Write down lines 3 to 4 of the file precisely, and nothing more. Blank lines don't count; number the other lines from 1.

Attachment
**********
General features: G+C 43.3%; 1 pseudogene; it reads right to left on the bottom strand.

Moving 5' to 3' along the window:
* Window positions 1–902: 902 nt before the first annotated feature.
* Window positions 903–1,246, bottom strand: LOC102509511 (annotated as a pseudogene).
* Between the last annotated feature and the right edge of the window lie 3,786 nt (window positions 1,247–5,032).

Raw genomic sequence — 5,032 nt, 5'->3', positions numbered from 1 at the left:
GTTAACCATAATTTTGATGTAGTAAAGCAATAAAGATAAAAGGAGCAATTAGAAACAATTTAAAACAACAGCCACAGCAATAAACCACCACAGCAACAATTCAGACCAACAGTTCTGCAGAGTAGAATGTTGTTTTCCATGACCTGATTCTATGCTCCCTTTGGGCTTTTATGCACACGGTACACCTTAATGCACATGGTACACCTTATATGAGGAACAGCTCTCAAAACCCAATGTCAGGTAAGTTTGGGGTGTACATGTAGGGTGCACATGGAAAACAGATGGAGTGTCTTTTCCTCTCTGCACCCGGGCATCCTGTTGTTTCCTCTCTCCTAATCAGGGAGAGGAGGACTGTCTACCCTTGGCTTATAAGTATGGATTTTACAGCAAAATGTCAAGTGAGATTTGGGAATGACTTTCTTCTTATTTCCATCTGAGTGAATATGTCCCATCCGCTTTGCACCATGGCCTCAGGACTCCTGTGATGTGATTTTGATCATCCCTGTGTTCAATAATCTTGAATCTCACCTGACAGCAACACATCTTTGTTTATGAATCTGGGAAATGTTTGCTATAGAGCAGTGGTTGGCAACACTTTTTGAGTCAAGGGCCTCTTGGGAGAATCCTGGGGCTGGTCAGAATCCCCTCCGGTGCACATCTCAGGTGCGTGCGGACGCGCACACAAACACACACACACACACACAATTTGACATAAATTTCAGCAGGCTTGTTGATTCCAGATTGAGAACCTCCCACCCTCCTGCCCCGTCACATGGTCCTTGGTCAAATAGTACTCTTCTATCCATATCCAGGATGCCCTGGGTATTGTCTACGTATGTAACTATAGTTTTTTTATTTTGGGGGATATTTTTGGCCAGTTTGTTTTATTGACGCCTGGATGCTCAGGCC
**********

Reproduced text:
* Window positions 1–902: 902 nt before the first annotated feature.
* Window positions 903–1,246, bottom strand: LOC102509511 (annotated as a pseudogene).